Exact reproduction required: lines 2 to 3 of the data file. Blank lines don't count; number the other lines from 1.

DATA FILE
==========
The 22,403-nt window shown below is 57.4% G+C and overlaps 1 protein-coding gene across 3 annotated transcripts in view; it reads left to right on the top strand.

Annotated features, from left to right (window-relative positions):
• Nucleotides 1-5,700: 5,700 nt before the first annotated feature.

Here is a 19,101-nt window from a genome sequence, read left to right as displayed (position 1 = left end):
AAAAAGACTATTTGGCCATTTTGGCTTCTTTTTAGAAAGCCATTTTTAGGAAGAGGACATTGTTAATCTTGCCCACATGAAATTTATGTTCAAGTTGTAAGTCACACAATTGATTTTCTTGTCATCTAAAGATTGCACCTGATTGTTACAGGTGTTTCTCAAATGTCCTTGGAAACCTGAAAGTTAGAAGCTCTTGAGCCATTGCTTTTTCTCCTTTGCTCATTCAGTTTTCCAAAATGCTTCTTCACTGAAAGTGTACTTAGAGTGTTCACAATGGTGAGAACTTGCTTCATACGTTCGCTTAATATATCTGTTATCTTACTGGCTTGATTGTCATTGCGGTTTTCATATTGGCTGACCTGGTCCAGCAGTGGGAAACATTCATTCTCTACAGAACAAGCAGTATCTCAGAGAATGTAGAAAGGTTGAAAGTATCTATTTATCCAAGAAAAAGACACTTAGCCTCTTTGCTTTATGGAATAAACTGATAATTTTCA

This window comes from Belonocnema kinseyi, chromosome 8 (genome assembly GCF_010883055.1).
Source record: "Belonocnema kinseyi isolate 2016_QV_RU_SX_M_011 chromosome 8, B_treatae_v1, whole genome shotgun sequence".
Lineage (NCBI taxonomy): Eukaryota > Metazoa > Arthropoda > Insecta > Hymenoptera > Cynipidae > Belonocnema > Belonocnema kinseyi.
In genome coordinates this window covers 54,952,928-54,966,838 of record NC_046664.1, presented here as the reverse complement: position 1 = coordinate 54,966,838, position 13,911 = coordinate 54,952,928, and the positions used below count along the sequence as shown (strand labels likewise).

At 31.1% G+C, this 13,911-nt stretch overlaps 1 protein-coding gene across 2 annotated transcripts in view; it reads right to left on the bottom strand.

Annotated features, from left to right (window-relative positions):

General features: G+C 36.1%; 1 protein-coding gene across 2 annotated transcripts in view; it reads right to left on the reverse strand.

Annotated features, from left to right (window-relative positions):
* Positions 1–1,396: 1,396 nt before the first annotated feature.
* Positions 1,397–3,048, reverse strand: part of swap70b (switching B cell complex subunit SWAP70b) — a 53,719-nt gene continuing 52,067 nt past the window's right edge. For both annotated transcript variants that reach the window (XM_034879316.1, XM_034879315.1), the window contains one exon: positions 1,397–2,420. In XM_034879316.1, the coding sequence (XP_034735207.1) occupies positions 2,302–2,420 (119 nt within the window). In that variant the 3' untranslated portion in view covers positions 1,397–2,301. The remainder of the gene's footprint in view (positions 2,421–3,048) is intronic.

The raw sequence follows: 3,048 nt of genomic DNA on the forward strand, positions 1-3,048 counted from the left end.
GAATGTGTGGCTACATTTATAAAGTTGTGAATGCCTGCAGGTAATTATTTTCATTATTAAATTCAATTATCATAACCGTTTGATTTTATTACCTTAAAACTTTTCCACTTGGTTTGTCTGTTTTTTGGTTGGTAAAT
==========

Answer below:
Annotated features, from left to right (window-relative positions):
• Nucleotides 1-5,700: 5,700 nt before the first annotated feature.